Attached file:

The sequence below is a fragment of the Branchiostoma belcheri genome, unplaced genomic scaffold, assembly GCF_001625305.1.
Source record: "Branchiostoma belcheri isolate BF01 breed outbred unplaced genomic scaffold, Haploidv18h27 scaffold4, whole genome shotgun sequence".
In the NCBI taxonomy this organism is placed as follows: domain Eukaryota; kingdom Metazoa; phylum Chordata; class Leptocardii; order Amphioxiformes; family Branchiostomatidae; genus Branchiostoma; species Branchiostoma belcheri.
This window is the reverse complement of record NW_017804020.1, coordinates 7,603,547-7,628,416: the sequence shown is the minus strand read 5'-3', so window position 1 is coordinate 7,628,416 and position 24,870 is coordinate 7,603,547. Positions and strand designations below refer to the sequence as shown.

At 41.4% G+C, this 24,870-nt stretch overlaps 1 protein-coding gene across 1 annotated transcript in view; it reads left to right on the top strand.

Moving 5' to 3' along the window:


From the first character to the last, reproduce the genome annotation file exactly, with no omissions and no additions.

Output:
The sequence below is a fragment of the Branchiostoma belcheri genome, unplaced genomic scaffold, assembly GCF_001625305.1.
Source record: "Branchiostoma belcheri isolate BF01 breed outbred unplaced genomic scaffold, Haploidv18h27 scaffold4, whole genome shotgun sequence".
In the NCBI taxonomy this organism is placed as follows: domain Eukaryota; kingdom Metazoa; phylum Chordata; class Leptocardii; order Amphioxiformes; family Branchiostomatidae; genus Branchiostoma; species Branchiostoma belcheri.
This window is the reverse complement of record NW_017804020.1, coordinates 7,603,547-7,628,416: the sequence shown is the minus strand read 5'-3', so window position 1 is coordinate 7,628,416 and position 24,870 is coordinate 7,603,547. Positions and strand designations below refer to the sequence as shown.

At 41.4% G+C, this 24,870-nt stretch overlaps 1 protein-coding gene across 1 annotated transcript in view; it reads left to right on the top strand.

Moving 5' to 3' along the window: